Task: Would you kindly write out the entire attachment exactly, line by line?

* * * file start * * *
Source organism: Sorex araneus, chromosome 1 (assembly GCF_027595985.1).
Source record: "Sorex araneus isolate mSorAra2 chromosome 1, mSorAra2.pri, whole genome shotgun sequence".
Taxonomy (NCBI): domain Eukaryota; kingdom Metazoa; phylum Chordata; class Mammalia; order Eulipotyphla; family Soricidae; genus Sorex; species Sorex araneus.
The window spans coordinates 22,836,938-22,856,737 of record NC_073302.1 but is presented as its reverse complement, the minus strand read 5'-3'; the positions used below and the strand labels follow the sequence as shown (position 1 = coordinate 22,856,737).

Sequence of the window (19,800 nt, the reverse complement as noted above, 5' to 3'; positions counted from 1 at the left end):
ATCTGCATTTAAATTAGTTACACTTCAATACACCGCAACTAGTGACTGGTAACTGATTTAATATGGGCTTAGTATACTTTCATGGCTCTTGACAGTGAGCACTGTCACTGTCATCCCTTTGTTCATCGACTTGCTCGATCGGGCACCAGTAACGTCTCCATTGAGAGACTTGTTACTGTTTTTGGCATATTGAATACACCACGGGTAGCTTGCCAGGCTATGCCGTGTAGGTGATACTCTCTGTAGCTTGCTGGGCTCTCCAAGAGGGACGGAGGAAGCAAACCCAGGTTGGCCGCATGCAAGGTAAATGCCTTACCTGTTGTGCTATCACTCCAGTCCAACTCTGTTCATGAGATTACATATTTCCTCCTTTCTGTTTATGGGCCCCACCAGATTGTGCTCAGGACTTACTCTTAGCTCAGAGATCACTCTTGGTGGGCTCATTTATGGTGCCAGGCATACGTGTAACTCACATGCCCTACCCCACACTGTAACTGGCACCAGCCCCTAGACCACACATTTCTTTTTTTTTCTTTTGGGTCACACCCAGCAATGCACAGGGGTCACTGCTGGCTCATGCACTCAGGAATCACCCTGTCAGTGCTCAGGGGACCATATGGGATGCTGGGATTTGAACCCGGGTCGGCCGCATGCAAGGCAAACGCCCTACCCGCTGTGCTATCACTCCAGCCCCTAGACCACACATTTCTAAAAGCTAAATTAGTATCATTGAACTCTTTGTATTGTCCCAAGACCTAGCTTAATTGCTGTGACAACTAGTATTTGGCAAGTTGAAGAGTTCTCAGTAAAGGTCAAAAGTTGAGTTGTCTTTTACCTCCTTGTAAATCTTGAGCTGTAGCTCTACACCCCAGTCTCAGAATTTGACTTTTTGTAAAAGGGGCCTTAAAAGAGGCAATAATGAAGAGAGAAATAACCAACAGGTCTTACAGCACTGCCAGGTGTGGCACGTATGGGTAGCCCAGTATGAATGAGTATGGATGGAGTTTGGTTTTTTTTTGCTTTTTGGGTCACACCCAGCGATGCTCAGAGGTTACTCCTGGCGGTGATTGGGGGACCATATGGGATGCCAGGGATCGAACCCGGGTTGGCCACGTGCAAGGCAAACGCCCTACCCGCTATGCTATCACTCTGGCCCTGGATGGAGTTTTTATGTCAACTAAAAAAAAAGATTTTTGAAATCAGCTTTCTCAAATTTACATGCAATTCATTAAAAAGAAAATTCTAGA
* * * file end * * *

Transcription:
Source organism: Sorex araneus, chromosome 1 (assembly GCF_027595985.1).
Source record: "Sorex araneus isolate mSorAra2 chromosome 1, mSorAra2.pri, whole genome shotgun sequence".
Taxonomy (NCBI): domain Eukaryota; kingdom Metazoa; phylum Chordata; class Mammalia; order Eulipotyphla; family Soricidae; genus Sorex; species Sorex araneus.
The window spans coordinates 22,836,938-22,856,737 of record NC_073302.1 but is presented as its reverse complement, the minus strand read 5'-3'; the positions used below and the strand labels follow the sequence as shown (position 1 = coordinate 22,856,737).

Sequence of the window (19,800 nt, the reverse complement as noted above, 5' to 3'; positions counted from 1 at the left end):
ATCTGCATTTAAATTAGTTACACTTCAATACACCGCAACTAGTGACTGGTAACTGATTTAATATGGGCTTAGTATACTTTCATGGCTCTTGACAGTGAGCACTGTCACTGTCATCCCTTTGTTCATCGACTTGCTCGATCGGGCACCAGTAACGTCTCCATTGAGAGACTTGTTACTGTTTTTGGCATATTGAATACACCACGGGTAGCTTGCCAGGCTATGCCGTGTAGGTGATACTCTCTGTAGCTTGCTGGGCTCTCCAAGAGGGACGGAGGAAGCAAACCCAGGTTGGCCGCATGCAAGGTAAATGCCTTACCTGTTGTGCTATCACTCCAGTCCAACTCTGTTCATGAGATTACATATTTCCTCCTTTCTGTTTATGGGCCCCACCAGATTGTGCTCAGGACTTACTCTTAGCTCAGAGATCACTCTTGGTGGGCTCATTTATGGTGCCAGGCATACGTGTAACTCACATGCCCTACCCCACACTGTAACTGGCACCAGCCCCTAGACCACACATTTCTTTTTTTTTCTTTTGGGTCACACCCAGCAATGCACAGGGGTCACTGCTGGCTCATGCACTCAGGAATCACCCTGTCAGTGCTCAGGGGACCATATGGGATGCTGGGATTTGAACCCGGGTCGGCCGCATGCAAGGCAAACGCCCTACCCGCTGTGCTATCACTCCAGCCCCTAGACCACACATTTCTAAAAGCTAAATTAGTATCATTGAACTCTTTGTATTGTCCCAAGACCTAGCTTAATTGCTGTGACAACTAGTATTTGGCAAGTTGAAGAGTTCTCAGTAAAGGTCAAAAGTTGAGTTGTCTTTTACCTCCTTGTAAATCTTGAGCTGTAGCTCTACACCCCAGTCTCAGAATTTGACTTTTTGTAAAAGGGGCCTTAAAAGAGGCAATAATGAAGAGAGAAATAACCAACAGGTCTTACAGCACTGCCAGGTGTGGCACGTATGGGTAGCCCAGTATGAATGAGTATGGATGGAGTTTGGTTTTTTTTTGCTTTTTGGGTCACACCCAGCGATGCTCAGAGGTTACTCCTGGCGGTGATTGGGGGACCATATGGGATGCCAGGGATCGAACCCGGGTTGGCCACGTGCAAGGCAAACGCCCTACCCGCTATGCTATCACTCTGGCCCTGGATGGAGTTTTTATGTCAACTAAAAAAAAAGATTTTTGAAATCAGCTTTCTCAAATTTACATGCAATTCATTAAAAAGAAAATTCTAGA